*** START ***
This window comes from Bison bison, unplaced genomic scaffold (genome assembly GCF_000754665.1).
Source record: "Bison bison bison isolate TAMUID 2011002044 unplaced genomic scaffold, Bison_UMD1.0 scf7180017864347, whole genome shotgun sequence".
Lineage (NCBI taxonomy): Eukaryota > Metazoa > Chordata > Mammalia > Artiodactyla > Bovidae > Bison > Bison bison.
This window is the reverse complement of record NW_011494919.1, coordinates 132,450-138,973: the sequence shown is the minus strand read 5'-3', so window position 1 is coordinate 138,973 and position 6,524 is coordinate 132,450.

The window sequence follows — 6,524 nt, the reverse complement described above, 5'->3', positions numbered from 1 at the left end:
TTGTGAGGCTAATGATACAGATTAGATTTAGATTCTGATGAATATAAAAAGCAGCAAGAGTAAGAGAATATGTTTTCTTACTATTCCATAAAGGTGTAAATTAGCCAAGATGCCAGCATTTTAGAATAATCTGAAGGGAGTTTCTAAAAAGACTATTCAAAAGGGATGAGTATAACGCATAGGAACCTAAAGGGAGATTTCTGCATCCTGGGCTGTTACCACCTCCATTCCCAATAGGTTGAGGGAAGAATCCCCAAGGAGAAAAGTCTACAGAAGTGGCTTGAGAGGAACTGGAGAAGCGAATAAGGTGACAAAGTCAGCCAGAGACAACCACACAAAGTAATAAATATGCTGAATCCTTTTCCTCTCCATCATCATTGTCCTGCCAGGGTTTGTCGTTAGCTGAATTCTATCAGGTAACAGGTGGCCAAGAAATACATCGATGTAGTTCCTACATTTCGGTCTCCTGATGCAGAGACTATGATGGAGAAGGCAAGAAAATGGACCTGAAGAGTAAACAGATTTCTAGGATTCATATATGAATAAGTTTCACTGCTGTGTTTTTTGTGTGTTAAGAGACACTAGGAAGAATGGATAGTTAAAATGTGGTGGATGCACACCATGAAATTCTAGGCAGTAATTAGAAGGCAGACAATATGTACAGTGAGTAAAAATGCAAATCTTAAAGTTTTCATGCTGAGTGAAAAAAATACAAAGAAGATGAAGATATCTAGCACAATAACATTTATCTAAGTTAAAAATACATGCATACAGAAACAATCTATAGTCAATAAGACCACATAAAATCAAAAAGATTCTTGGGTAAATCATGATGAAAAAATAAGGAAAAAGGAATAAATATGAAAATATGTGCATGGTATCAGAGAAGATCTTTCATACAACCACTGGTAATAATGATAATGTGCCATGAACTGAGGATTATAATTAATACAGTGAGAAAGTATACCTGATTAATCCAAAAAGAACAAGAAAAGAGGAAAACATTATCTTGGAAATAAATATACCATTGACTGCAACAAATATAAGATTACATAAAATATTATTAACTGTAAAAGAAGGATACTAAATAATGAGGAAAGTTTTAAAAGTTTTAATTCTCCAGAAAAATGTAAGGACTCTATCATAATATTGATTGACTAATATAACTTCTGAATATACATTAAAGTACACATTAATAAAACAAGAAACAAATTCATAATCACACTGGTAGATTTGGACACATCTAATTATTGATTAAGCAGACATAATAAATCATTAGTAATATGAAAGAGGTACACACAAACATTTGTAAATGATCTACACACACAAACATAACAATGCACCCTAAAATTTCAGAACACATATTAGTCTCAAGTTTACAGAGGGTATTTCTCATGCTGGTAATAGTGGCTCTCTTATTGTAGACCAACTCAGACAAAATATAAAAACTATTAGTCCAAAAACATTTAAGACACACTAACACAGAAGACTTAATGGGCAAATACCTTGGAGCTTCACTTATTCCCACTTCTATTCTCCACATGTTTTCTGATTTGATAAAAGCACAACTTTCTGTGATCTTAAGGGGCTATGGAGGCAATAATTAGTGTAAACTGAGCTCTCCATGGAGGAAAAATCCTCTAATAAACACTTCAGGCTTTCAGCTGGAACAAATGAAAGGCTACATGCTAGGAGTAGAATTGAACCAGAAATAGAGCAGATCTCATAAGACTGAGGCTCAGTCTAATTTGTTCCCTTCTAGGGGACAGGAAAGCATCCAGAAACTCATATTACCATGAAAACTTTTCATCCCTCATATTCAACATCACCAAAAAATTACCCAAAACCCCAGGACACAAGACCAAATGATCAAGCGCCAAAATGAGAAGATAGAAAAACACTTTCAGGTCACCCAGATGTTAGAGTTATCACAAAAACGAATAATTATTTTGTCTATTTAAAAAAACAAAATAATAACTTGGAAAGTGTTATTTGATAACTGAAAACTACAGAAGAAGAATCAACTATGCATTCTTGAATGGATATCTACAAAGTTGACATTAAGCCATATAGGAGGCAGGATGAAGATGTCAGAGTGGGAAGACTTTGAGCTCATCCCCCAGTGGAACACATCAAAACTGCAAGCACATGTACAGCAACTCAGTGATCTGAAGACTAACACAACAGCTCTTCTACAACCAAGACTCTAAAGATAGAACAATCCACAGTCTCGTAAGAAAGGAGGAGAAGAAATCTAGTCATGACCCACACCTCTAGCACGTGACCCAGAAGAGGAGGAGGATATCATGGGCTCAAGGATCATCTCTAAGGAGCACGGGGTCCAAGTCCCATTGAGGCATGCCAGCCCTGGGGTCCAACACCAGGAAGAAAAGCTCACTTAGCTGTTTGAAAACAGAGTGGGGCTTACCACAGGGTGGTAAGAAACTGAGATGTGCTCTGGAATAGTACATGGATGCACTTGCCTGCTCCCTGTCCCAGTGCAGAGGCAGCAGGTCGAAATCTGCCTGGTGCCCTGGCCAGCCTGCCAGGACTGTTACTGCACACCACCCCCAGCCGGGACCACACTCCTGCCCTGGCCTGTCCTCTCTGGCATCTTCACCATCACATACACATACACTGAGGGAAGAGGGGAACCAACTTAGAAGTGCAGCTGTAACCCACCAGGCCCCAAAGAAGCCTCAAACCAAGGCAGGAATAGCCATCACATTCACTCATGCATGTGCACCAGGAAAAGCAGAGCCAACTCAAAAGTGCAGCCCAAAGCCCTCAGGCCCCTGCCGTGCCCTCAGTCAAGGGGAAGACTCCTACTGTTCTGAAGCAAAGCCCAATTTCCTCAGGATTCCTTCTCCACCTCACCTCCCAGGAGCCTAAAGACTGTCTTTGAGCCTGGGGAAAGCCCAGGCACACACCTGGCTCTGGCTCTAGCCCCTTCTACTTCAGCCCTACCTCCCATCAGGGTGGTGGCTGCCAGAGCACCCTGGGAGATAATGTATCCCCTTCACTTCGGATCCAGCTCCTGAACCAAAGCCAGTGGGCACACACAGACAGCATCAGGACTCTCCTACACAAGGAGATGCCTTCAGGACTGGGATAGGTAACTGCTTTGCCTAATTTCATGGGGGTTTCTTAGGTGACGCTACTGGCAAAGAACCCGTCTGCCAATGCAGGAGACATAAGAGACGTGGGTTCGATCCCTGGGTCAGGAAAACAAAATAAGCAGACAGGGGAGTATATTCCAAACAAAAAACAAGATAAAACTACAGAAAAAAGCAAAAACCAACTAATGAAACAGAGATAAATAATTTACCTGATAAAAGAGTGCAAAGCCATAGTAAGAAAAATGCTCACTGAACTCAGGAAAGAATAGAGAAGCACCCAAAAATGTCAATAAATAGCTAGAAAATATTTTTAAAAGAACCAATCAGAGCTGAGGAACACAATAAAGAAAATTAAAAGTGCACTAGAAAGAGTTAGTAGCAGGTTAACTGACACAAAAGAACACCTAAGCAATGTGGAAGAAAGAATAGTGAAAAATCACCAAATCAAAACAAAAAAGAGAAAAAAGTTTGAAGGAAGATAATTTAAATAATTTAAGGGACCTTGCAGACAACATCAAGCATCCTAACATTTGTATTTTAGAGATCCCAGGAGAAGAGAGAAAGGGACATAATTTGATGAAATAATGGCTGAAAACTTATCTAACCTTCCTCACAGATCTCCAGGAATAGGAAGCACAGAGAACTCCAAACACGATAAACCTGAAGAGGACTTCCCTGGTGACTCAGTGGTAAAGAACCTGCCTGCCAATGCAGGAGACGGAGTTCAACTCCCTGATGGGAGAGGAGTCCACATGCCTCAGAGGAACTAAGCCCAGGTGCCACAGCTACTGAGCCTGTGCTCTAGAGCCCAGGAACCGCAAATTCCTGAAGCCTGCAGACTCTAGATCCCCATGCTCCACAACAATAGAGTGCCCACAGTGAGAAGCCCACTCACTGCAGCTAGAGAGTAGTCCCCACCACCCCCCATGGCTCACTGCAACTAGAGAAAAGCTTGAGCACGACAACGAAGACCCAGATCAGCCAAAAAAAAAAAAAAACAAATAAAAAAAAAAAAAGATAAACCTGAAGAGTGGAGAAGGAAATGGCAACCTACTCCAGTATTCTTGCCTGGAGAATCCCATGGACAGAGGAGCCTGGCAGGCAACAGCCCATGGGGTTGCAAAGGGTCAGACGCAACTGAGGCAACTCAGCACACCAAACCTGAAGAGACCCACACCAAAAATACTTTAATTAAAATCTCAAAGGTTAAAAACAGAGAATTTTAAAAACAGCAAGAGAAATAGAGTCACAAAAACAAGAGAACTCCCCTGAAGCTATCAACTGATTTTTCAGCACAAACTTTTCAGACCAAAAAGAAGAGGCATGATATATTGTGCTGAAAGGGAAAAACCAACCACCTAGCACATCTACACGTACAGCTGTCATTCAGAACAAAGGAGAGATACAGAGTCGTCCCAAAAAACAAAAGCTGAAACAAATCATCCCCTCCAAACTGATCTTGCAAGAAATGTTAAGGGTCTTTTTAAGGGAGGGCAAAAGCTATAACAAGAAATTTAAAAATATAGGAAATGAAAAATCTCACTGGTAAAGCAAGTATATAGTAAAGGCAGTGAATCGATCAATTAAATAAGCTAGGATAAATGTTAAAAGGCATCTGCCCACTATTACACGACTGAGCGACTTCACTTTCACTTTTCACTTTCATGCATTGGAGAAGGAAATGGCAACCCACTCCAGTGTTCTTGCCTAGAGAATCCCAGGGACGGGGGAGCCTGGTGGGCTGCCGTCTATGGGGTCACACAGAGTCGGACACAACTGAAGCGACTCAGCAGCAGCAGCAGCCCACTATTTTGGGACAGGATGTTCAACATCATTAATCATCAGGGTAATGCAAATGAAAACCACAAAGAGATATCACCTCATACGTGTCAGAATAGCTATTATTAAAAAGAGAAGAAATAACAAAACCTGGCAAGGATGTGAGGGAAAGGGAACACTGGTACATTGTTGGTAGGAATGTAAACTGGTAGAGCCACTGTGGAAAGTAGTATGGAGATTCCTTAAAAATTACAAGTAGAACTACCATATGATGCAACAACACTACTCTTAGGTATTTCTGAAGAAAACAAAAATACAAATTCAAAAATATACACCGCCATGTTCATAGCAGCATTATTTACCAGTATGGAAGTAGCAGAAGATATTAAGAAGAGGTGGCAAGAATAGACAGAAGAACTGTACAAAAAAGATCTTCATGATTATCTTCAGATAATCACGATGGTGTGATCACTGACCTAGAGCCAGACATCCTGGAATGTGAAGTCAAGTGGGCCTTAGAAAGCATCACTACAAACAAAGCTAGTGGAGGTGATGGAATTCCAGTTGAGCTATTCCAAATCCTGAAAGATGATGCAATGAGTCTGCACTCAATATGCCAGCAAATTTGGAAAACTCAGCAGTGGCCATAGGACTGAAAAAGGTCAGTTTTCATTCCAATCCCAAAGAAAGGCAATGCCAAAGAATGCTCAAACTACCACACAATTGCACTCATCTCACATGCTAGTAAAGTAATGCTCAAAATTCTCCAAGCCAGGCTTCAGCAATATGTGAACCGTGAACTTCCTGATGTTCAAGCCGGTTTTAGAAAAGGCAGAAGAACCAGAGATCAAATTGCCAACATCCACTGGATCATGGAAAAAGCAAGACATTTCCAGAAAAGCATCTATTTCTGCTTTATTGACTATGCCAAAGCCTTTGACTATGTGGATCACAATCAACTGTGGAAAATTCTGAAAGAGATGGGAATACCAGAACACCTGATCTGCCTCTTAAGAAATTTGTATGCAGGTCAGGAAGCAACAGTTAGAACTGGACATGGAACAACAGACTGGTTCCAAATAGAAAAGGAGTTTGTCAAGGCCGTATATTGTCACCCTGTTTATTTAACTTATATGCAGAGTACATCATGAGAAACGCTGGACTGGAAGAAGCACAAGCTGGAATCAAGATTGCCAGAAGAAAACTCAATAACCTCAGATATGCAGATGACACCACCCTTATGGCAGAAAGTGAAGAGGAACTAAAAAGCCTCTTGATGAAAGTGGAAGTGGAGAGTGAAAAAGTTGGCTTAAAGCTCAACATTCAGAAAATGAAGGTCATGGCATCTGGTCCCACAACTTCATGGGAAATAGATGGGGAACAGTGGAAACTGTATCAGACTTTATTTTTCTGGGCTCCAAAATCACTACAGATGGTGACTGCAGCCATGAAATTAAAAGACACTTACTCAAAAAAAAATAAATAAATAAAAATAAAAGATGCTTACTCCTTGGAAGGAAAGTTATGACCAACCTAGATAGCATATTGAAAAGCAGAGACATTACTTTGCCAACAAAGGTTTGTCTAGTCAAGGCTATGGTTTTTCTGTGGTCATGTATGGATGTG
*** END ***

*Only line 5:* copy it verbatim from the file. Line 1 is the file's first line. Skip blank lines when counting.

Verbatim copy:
The window sequence follows — 6,524 nt, the reverse complement described above, 5'->3', positions numbered from 1 at the left end: